Wednesday, July 29, 2009

How to reach an agent , Aussie style, and 0870 numbers in the UK

Not strictly a European story, but interesting to see on the very good site that covers APAC and Australia, a news story on how to reach agents directly.

It seems that such is the frustration with IVRs and self-service that an enterprising Aussie has set up a wiki type site called so that consumers can share details of how to get straight through to a human. It's interesting to see how consumers really haven't bought into self-service the way much of the contact centre industry has. My suspicion is that consumers still need a lot of persuasion that self-service can benefit them and isn't just there for companies to save money.

To show how this can back fire badly, it's worth looking at non-geographic numbers in the UK. Originally these were introduced as a way of ensuring that consumers knew how much it would cost to call and so that a business could provide a single number for contact, regardless of where it's staff were located (or moved to). The problem was that once free local calls became more common in consumer telephone packages, a local non-geographic number meant that the consumer was now paying for something that free for them. Also consumers began to realise that non-geographic national numbers were costing them substantial sums in an era of otherwise falling telephone costs.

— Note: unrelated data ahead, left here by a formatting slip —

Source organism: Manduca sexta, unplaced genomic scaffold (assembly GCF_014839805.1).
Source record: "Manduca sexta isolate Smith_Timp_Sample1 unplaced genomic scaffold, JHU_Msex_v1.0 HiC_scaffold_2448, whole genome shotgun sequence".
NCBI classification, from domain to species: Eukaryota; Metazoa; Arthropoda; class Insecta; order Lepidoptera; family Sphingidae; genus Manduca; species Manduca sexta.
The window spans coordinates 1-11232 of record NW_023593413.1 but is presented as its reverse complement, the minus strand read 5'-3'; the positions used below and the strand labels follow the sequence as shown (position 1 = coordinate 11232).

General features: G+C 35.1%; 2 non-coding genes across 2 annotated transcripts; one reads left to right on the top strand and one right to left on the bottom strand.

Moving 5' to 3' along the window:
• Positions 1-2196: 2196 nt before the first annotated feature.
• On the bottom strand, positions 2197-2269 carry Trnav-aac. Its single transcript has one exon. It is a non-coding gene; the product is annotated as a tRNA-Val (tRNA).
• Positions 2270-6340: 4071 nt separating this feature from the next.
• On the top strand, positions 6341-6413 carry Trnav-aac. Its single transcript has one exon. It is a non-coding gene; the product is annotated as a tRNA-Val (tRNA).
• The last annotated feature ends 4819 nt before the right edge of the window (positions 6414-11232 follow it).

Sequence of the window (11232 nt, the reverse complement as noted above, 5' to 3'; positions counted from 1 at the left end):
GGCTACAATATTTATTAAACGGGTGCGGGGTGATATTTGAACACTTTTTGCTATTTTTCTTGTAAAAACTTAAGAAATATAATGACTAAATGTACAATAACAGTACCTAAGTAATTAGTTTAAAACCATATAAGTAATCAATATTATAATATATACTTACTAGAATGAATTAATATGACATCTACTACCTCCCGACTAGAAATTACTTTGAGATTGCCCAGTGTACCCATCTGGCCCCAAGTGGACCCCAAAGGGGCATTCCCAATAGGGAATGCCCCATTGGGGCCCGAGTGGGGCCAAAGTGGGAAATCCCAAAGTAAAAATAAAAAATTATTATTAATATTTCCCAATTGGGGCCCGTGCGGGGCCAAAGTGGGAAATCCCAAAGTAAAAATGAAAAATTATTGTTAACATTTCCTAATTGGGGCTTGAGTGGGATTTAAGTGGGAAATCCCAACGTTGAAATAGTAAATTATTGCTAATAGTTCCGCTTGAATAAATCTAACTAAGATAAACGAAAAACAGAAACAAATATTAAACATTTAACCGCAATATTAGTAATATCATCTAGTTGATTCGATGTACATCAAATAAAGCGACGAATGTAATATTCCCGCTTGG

The consumer response (similar to Australia) was to set up the Say no to 0870 website, which was entirely designed to bypass national non-geographic numbers by instead giving the true, local number for each call centre. This was picked up by national media (especially by BBC Radio 2) and is now widely used in the UK and can save consumers significant sums.

The results for the users of non-geographic numbers have been less happy. One bank described to me how they had used non-geographic numbers to virtualise multiple contact centre sites in the UK. The idea was that by providing a non-geographic number they could virtualise their operations, use any agent anywhere in the UK to serve customers, and provide customers with a shorter wait time in queue. The problem was the Say no to 0870 website had had caused havoc with this by providing the local number for each contact centre so that calls were no longer queued centrally and customers ended up waiting longer.

The trouble is, that like the self-service example in Australia, the bank had never explained to consumers why the 0870 number might benefit them. As a result, consumer have seen something that appears to disadvantage them and have responded. It is arguable that this is all part of the consumer Web 2.0 response, and that these examples highlight how web 2.0 (or at least some technology changes, if you don't like the "web 2.0" term!) have empowered consumers.

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